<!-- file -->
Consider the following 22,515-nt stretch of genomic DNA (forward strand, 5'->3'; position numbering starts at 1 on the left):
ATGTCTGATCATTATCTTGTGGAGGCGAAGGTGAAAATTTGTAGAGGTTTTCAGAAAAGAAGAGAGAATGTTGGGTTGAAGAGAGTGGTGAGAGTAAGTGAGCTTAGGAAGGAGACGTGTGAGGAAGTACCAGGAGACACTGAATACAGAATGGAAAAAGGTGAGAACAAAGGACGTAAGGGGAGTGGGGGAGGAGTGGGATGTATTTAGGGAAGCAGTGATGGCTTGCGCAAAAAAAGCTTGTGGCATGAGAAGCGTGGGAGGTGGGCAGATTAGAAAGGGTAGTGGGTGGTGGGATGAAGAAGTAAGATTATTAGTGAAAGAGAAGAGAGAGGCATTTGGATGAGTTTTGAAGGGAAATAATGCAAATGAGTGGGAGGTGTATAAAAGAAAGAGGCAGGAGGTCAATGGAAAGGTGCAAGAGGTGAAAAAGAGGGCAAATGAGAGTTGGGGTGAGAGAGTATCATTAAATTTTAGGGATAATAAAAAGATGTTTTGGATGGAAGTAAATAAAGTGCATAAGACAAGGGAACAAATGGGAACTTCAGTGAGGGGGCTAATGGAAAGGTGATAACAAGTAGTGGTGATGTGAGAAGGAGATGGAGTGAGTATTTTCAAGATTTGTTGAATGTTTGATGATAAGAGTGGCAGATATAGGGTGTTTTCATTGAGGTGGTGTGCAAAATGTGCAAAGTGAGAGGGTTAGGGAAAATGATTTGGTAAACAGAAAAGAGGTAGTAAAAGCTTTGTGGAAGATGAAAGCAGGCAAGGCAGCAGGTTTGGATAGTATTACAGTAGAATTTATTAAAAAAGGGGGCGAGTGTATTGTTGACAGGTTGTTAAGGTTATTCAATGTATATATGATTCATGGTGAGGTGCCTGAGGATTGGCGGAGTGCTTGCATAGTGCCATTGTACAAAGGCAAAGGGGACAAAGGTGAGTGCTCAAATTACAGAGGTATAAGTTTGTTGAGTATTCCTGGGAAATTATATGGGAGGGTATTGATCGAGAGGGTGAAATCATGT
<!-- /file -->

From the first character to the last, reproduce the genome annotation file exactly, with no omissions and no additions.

Consider the following 22,515-nt stretch of genomic DNA (forward strand, 5'->3'; position numbering starts at 1 on the left):
ATGTCTGATCATTATCTTGTGGAGGCGAAGGTGAAAATTTGTAGAGGTTTTCAGAAAAGAAGAGAGAATGTTGGGTTGAAGAGAGTGGTGAGAGTAAGTGAGCTTAGGAAGGAGACGTGTGAGGAAGTACCAGGAGACACTGAATACAGAATGGAAAAAGGTGAGAACAAAGGACGTAAGGGGAGTGGGGGAGGAGTGGGATGTATTTAGGGAAGCAGTGATGGCTTGCGCAAAAAAAGCTTGTGGCATGAGAAGCGTGGGAGGTGGGCAGATTAGAAAGGGTAGTGGGTGGTGGGATGAAGAAGTAAGATTATTAGTGAAAGAGAAGAGAGAGGCATTTGGATGAGTTTTGAAGGGAAATAATGCAAATGAGTGGGAGGTGTATAAAAGAAAGAGGCAGGAGGTCAATGGAAAGGTGCAAGAGGTGAAAAAGAGGGCAAATGAGAGTTGGGGTGAGAGAGTATCATTAAATTTTAGGGATAATAAAAAGATGTTTTGGATGGAAGTAAATAAAGTGCATAAGACAAGGGAACAAATGGGAACTTCAGTGAGGGGGCTAATGGAAAGGTGATAACAAGTAGTGGTGATGTGAGAAGGAGATGGAGTGAGTATTTTCAAGATTTGTTGAATGTTTGATGATAAGAGTGGCAGATATAGGGTGTTTTCATTGAGGTGGTGTGCAAAATGTGCAAAGTGAGAGGGTTAGGGAAAATGATTTGGTAAACAGAAAAGAGGTAGTAAAAGCTTTGTGGAAGATGAAAGCAGGCAAGGCAGCAGGTTTGGATAGTATTACAGTAGAATTTATTAAAAAAGGGGGCGAGTGTATTGTTGACAGGTTGTTAAGGTTATTCAATGTATATATGATTCATGGTGAGGTGCCTGAGGATTGGCGGAGTGCTTGCATAGTGCCATTGTACAAAGGCAAAGGGGACAAAGGTGAGTGCTCAAATTACAGAGGTATAAGTTTGTTGAGTATTCCTGGGAAATTATATGGGAGGGTATTGATCGAGAGGGTGAAATCATGT